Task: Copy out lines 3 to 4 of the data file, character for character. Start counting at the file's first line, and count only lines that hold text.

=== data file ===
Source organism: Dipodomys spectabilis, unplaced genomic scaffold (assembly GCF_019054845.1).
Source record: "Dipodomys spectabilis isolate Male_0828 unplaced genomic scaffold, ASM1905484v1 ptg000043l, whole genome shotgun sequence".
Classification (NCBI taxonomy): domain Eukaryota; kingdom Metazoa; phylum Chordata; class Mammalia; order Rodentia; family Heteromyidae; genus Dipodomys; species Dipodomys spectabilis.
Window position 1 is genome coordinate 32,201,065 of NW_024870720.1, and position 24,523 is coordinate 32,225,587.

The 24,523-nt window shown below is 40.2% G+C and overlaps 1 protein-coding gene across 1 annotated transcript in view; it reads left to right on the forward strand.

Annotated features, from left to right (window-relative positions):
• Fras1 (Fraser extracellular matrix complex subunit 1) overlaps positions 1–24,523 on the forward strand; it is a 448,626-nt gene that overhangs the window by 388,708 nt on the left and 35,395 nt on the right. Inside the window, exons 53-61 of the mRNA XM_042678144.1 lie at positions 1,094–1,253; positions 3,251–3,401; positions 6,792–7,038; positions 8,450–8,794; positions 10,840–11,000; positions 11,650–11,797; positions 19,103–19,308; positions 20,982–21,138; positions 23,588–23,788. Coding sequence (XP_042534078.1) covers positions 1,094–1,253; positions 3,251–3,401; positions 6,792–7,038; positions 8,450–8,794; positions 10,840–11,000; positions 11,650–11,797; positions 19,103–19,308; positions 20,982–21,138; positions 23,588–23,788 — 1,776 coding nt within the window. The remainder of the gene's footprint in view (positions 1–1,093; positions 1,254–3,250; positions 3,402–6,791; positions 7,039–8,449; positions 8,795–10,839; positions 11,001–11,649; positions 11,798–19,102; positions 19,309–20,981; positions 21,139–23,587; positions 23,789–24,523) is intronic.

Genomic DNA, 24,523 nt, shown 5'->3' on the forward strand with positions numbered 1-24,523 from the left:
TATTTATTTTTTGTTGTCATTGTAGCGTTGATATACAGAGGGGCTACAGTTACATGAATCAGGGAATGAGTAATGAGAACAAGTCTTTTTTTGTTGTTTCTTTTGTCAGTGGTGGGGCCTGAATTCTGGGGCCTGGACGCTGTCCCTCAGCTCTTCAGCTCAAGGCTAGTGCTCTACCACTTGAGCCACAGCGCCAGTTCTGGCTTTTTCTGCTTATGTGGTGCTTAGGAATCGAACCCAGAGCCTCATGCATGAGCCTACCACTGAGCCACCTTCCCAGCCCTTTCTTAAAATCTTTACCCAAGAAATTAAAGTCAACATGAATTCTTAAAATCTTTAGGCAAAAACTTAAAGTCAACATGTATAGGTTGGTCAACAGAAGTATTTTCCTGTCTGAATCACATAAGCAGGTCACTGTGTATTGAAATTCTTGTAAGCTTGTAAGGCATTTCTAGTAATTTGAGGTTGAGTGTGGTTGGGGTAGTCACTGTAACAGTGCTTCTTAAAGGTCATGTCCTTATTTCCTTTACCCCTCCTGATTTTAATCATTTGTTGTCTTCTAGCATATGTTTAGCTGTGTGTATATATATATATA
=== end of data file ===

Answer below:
Classification (NCBI taxonomy): domain Eukaryota; kingdom Metazoa; phylum Chordata; class Mammalia; order Rodentia; family Heteromyidae; genus Dipodomys; species Dipodomys spectabilis.
Window position 1 is genome coordinate 32,201,065 of NW_024870720.1, and position 24,523 is coordinate 32,225,587.